In elementary school, I remember learning about the Make-A-Wish Foundation, in awe while watching footage of children swimming with dolphins and others rafting in the Grand Canyon. (Although those activities are not limited to people terminally ill, in my seven-year-old mind, they were as exotic as living in the Taj Mahal or hot air ballooning over Antarctica.) At the same time, I felt confused—that somehow I should disregard my own fanciful dreams because I didn’t have a terminal disease. Thus at a young age, I noticed the dissonance that sometimes people should do amazing things, follow their dreams, but somehow those opportunities are not always normal. So I was pretty normal, earned straight A’s and kept myself out of trouble.
I expected that my life would follow a common trajectory, though I never envisioned any specifics. Sometimes I answered honestly when people asked me what I wanted to be in the future: “happy.” Gauging by the puzzled reactions, my answer apparently illustrated my lack of direction or of ambition, or of both.
Meanwhile, I observed that most people have a sense of entitlement that they will live a long time. Economics seemed to influence life’s major decisions. Go to a good college, find a job that pays well, earn increasingly higher salaries. As needed, change jobs for the sake of more money. Life is long; financial maximization is crucial; you can do other things later. Exceptions seemed reserved only for those with a terminal diagnosis. Growing older, I have witnessed the growing popularity of yoga, meditation, and Eastern thought. Yet despite the ubiquity of books, teachers, and classes emphasizing living in the present, far more people pay lip service to the idea than actually living accordingly. Most continue to fixate on the past or fret about the future.
Though in adulthood I have lived overseas on multiple occasions and have practiced yoga for several years, the most profound shift in my perspective occurred before I could vote. While driving late at night, a few months after I turned sixteen, my eyes began to hurt from a multitude of flashing police lights. I passed by a mangled truck amidst the police cruisers. When I reached my destination, I remarked to someone that I had passed a car was damaged beyond recognition. The following morning, I learned that the driver was a friend, that most likely he was still in the vehicle when I saw it. At his funeral, his father, whom I had never met, unexpectedly embraced me as he walked to the hearse for the procession to the cemetery. His tenderness in the face of my grief overwhelmed me as much the accident.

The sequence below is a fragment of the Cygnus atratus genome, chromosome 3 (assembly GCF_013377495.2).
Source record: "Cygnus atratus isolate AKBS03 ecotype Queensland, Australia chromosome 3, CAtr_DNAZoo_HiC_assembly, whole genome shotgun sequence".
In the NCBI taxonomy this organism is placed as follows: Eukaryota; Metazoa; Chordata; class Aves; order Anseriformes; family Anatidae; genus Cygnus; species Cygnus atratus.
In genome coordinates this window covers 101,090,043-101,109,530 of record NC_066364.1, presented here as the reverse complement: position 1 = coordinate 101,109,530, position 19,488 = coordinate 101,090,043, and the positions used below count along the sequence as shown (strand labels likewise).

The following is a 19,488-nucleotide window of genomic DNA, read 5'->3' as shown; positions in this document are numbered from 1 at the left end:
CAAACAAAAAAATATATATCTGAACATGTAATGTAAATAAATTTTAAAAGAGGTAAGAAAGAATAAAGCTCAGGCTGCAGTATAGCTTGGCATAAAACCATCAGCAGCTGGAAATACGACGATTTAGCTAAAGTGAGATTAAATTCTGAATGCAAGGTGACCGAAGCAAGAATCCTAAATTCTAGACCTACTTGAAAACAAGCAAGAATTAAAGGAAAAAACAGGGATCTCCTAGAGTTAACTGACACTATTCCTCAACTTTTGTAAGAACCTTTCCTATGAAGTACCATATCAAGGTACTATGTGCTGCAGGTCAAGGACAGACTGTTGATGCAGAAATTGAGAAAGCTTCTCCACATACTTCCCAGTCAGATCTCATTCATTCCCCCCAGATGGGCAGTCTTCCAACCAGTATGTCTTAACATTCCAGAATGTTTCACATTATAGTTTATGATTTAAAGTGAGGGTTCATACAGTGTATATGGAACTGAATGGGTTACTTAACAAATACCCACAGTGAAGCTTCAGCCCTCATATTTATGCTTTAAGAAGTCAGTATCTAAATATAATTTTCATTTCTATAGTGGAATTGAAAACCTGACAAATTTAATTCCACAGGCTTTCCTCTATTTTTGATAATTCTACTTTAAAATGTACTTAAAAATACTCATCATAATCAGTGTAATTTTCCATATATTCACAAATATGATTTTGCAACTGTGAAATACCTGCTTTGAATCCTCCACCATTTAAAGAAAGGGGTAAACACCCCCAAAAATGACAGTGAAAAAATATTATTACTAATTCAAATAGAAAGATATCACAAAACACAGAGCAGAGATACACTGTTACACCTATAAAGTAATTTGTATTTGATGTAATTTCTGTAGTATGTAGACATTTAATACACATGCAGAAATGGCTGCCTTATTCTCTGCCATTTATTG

Less than eighteen months later, I was weeks away from college acceptance letters in the mail, within a couple months of graduation. While riding home with a friend, we passed a car in a yard, seemingly having jumped the curb and the passenger side stopped by a tree in the yard. We didn’t recognize the person walking outside the vehicle, and as we debated the danger of stopping at a pay phone in the middle of the night, we heard several sirens. So we went home. The next morning, I learned that another friend was in the passenger seat. Like the friend in the previous accident, he also died on impact, body still in the car when I passed the scene.
Until those car accidents, I, like many kids, had never seriously contemplated my own mortality. The deaths of my friends fundamentally changed my how I live. Though I recognize that I was powerless to change what happened, the residual guilt affected me profoundly. For the first time I questioned the idea that “things happen for a reason,” an idea that comforts many—that God or some divinity allowed events to happen in a certain way for a specific reason. This logic seemed hollow to me, a strange succor for something unjustifiable, such as lives ended too soon. I couldn’t (and still don’t) accept that some divine being decided I was more worthy of living than my classmates who were no longer alive.∞ So I decided to abandon the attempt at finding comfort from divine order or preordained destiny. For the first time, I questioned the validity and the value of my own existence. Why have I lived while others died? What do I do, what do I create, in the life that I have?